How carefully are you listening? Are you putting the Word into practice?


Do not merely listen to the word, and so deceive yourselves. Do what it says. Anyone who listens to the word but does not do what it says is like someone who looks at his face in a mirror and, after looking at himself, goes away and immediately forgets what he looks like. But whoever looks intently into the perfect law that gives freedom, and continues in it—not forgetting what they have heard, but doing it—they will be blessed in what they do. James 1:22-25 NIV

Better Than Deserving

Everybody is so talented nowadays that the only people I care to honor as deserving real distinction are those who remain in obscurity. ~Thomas Hardy

Nineteen nominations.

NINETEEN!

Susan Lucci, of American soap opera fame, was nominated for a daytime Emmy award an astounding 19 times before she won. It had become a joke to many; it had to hurt for her.

If you are nominated nineteen times for something, at some point you have to imagine you are deserving of winning. Why is there always someone, or something, better than you?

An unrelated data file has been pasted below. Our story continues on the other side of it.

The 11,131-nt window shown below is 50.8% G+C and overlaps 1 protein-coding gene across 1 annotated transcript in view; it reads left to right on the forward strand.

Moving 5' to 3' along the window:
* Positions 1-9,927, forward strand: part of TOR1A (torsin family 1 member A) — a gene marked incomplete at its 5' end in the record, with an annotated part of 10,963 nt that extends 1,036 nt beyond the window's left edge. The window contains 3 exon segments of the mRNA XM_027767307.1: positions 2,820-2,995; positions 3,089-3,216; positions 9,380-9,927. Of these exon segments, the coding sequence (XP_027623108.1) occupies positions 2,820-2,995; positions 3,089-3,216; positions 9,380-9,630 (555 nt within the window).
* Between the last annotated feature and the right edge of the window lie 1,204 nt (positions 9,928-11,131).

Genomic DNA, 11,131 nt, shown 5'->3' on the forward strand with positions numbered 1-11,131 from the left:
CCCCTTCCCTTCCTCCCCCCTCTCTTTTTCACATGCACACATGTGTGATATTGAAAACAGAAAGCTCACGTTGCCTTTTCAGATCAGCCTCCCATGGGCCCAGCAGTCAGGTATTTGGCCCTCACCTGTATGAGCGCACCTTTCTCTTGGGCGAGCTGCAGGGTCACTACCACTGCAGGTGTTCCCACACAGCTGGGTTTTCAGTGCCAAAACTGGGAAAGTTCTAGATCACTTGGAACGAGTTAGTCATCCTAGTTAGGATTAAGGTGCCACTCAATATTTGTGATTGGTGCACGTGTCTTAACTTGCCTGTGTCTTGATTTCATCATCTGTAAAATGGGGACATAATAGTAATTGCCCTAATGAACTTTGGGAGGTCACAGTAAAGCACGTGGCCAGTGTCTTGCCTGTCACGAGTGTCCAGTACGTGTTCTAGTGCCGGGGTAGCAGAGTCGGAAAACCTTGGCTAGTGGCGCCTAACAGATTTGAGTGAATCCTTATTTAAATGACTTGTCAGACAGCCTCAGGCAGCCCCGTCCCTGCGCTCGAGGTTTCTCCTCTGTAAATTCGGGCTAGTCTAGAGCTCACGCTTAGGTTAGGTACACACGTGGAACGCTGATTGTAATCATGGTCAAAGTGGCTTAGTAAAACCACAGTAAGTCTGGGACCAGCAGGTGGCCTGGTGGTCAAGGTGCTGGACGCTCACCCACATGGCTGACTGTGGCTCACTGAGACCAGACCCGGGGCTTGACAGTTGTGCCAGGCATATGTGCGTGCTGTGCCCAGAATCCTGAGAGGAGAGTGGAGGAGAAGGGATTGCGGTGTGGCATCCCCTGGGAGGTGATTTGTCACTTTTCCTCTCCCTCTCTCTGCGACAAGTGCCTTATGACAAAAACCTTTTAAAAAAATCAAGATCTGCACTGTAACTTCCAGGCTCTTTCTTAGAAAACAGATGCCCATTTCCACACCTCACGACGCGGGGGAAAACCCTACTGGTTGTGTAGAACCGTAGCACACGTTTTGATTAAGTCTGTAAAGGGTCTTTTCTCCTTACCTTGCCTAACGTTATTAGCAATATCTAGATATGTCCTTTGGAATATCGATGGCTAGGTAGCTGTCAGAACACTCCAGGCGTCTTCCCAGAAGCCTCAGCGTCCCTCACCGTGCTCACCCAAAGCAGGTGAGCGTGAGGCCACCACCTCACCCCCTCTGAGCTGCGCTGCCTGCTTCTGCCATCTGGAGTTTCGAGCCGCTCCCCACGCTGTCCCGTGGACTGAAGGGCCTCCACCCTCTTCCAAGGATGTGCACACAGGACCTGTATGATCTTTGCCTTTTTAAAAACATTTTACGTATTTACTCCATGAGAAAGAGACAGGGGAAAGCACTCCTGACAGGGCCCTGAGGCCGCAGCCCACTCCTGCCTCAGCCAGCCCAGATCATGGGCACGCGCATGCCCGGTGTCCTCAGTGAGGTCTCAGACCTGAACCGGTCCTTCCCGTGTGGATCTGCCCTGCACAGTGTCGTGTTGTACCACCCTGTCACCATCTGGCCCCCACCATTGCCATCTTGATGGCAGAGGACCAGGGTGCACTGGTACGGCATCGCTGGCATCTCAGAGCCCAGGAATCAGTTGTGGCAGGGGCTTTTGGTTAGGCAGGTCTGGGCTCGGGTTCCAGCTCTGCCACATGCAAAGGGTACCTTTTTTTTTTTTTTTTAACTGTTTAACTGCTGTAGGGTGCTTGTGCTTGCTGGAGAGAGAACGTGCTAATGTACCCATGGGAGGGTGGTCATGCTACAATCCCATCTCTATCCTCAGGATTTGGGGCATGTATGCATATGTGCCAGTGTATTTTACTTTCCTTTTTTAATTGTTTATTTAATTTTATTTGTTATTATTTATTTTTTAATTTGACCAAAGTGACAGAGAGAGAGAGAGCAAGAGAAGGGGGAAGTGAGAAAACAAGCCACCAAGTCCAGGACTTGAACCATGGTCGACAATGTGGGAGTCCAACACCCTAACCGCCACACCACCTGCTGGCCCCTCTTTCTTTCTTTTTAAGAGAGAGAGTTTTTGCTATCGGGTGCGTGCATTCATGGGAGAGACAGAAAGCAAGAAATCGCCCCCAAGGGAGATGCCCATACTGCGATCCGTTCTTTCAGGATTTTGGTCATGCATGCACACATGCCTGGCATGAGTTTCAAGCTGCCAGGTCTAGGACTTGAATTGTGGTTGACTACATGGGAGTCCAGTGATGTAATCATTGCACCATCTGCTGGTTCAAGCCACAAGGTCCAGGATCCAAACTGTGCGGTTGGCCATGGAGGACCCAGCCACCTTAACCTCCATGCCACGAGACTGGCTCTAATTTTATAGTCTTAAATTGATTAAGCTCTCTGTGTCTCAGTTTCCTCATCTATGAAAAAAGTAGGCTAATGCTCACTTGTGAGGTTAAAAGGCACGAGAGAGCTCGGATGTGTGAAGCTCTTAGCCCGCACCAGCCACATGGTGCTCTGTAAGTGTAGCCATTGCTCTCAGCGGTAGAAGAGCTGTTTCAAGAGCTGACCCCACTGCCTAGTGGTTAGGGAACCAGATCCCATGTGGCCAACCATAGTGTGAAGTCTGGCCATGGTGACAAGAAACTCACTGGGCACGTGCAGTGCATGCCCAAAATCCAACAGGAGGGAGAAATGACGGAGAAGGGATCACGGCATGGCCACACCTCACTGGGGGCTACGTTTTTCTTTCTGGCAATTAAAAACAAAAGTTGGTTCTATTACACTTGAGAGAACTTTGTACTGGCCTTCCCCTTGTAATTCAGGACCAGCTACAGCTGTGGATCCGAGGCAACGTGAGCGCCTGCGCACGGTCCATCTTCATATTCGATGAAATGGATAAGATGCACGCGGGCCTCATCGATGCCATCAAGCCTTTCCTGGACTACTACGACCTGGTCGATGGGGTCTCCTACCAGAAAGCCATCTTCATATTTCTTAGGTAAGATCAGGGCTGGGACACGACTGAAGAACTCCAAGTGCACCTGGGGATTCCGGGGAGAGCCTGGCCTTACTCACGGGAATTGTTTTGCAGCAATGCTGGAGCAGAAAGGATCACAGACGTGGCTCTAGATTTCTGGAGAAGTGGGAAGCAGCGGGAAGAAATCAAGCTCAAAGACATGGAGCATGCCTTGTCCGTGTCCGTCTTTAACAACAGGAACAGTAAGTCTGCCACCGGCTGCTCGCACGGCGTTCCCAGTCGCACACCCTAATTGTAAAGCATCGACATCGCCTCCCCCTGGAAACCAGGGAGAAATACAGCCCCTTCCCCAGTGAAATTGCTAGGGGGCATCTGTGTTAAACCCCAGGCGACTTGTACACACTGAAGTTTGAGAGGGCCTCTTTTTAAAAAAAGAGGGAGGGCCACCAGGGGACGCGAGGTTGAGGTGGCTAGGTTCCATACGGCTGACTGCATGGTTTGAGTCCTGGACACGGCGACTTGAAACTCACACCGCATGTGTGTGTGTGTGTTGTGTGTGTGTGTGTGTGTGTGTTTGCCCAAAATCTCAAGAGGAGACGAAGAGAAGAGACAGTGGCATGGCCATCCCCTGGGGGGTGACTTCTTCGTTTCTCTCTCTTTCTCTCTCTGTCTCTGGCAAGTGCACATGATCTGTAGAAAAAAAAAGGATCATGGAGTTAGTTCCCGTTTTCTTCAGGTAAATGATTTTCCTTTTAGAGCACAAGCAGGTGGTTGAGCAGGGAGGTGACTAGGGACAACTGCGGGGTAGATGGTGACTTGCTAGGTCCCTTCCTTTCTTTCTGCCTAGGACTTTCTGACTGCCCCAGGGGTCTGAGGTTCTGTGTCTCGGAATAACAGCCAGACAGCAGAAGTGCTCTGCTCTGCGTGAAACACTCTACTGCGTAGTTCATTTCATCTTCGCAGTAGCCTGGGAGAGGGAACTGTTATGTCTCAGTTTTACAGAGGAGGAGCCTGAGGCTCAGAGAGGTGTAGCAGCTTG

Maybe you aren’t even nominated. Maybe you just work hard with no recognition.

You clean peanut butter off of the refrigerator door, wipe snot off a  face, and wash urine-soaked bed sheets. No one says thanks.

You stay late to get the paychecks in the accounts on time, fix the printer that someone left jammed again, and send a bouquet of flowers to the secretary whose mother passed. No accolades are offered.

You burn the midnight oil scraping paint in the living room, spend weekends digging out wild weeds and bushes, and pay the neighbor boy to power wash the moldering wall. No one offers to help you put Dad’s house on the market.